Over the past few days, I’ve been reading some of Sonia Sotomayor’s legal decisions, trying to get a sense of her judicial philosophy. Like many conservative commentators, I am very uncomfortable with the Second Circuit Court’s panel decision in Ricci v. DeStefano – mainly because Sotomayor and her fellow justices overlooked or ignored a number of important constitutional considerations when they delivered their six-sentence ruling.
But there’s another of Sotomayor’s decisions that really bothers me. The case is Maloney v. Cuomo.
Here’s a bit of background: James Maloney, the plaintiff-appellant in the case, filed suit against the NYPD for arresting him in his home on charges of “chuka stick” possession. When his action was defeated in the lower courts, Maloney appealed to the United States Court of Appeals for the Second Circuit, arguing that New York’s statutory ban on chuka sticks violates “the Second Amendment because it infringes on his right to keep and bear arms.”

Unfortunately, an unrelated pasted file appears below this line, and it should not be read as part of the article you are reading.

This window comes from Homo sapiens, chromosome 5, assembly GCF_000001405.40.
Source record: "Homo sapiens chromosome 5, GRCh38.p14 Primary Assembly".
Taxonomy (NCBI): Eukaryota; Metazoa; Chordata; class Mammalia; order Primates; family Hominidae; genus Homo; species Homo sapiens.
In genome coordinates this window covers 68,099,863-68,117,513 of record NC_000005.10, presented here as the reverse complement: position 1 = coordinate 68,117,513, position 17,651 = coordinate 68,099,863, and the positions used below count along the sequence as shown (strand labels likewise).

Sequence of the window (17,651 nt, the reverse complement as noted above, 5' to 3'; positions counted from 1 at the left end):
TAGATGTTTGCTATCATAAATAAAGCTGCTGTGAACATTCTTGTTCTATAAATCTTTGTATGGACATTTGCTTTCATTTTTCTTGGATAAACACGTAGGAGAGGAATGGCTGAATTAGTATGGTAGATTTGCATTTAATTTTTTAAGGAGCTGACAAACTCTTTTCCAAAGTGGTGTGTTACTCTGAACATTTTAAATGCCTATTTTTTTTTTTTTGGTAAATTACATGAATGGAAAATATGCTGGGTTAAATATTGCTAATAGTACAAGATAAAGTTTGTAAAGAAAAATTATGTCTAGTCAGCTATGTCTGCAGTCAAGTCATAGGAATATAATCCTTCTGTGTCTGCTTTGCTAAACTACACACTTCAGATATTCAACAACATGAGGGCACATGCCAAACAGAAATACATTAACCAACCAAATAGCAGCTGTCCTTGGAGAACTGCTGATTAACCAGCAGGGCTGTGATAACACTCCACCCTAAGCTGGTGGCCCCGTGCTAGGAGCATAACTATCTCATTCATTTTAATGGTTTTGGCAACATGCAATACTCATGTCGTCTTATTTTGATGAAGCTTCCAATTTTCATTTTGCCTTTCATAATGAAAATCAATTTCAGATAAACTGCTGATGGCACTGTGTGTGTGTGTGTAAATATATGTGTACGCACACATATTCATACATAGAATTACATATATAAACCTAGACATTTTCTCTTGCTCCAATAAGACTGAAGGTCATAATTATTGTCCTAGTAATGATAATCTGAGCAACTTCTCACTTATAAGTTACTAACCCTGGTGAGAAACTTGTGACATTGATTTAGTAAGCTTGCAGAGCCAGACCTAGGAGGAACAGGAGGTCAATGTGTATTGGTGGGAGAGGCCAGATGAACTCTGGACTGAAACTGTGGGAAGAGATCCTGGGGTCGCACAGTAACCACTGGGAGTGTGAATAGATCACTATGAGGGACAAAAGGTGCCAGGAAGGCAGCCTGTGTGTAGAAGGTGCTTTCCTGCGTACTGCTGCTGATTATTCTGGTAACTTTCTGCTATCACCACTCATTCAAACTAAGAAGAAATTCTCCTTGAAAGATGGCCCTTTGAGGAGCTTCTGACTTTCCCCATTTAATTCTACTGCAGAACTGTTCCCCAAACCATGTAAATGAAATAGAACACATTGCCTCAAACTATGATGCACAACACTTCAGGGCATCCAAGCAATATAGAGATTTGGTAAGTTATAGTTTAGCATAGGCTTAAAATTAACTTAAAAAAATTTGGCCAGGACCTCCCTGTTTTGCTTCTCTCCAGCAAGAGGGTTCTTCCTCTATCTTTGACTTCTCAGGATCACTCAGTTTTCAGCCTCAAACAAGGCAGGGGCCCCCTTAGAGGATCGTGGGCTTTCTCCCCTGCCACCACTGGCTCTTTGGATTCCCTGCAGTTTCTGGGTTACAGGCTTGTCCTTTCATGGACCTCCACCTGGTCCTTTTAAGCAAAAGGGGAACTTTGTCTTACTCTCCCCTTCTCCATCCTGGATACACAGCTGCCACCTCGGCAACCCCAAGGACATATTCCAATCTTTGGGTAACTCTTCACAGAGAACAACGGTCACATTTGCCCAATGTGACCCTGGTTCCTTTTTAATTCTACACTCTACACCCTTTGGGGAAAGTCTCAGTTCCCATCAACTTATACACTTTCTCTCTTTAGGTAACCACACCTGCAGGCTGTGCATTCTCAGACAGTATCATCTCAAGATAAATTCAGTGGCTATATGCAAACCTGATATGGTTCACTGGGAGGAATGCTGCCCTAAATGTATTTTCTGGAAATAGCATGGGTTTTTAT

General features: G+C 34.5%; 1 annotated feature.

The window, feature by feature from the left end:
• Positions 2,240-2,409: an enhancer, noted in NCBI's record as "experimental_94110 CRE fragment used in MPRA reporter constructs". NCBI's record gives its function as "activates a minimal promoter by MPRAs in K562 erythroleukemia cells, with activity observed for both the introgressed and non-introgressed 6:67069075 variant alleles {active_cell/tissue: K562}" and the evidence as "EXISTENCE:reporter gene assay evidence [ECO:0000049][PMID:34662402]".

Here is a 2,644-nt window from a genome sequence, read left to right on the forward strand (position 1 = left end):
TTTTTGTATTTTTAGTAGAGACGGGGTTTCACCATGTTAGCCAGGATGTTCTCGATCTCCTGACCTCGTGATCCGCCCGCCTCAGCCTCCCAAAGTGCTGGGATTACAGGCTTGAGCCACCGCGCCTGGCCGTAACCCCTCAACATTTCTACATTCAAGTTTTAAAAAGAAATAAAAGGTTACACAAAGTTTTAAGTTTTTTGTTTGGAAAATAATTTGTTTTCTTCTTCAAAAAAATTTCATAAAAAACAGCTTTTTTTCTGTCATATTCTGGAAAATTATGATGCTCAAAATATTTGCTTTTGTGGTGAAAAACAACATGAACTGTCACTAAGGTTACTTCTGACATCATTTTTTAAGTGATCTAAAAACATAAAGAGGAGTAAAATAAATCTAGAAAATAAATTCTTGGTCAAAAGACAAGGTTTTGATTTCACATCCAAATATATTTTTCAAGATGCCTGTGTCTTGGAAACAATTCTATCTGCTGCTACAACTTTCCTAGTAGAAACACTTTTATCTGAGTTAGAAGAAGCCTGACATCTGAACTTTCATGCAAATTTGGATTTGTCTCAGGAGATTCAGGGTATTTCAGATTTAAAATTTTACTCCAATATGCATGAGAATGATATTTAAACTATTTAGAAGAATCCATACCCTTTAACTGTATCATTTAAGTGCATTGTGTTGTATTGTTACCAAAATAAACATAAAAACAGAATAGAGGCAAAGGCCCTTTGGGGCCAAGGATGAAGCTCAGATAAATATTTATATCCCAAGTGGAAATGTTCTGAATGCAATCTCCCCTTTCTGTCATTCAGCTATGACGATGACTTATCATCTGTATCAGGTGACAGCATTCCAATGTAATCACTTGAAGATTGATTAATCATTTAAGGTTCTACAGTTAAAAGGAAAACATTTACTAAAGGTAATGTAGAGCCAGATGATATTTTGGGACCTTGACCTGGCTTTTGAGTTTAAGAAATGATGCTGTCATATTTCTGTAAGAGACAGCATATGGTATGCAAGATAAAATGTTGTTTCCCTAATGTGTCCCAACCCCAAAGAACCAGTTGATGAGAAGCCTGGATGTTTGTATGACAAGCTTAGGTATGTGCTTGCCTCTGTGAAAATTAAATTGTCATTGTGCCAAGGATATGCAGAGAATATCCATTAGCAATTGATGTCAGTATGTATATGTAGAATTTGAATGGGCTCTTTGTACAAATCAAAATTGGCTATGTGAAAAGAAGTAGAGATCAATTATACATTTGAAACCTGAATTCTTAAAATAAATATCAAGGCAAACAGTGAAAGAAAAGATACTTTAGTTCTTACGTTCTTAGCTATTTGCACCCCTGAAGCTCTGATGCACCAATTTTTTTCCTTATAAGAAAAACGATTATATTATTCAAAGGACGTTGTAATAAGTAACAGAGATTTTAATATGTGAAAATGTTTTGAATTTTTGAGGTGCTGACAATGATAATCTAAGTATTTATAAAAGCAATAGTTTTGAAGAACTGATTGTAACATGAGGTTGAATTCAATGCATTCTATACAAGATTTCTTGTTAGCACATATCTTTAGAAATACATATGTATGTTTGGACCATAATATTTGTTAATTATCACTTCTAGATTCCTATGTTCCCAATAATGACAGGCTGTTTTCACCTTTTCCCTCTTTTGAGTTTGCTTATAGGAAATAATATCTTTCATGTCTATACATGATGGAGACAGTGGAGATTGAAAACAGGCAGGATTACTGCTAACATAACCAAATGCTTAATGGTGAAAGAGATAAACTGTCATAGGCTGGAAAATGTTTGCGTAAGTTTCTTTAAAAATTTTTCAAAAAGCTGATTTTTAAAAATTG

In a per curium decision, the Second Circuit Court upheld the New York weapons ban, and argued that the Second Amendment does not apply to the states. The court cited only the 1886 precedent in Presser v.
As a strong proponent of mechanical incorporation, I’m appalled at this decision. I have always found the notion of selective incorporation – the idea that the Due Process Clause applies only certain amendments in the Bill of Rights to state and local governments – quite alarming. But far more alarming, in my view, is the fact that Sotomayor and her fellow justices felt little need to clarify such an illogical reading of the Constitution.
The Ninth Circuit Court recently did incorporate the Second Amendment against all of the states within its jurisdiction – and offered a consistent, reasoned explanation for its decision. So, at the moment, the Second Amendment applies to certain states, but not others.
Even if you’re not a strong supporter of the Second Amendment, you should really be dismayed by the idea that constitutional protections need not be uniform across state lines – and that justices can arbitrarily choose which amendments should apply to the states.
In truth, I think I would find the concept of an “implied” right to privacy that extends to all of the states through the Due Process Clause much easier to swallow if the courts would finally incorporate the explicitly enumerated right to bear arms.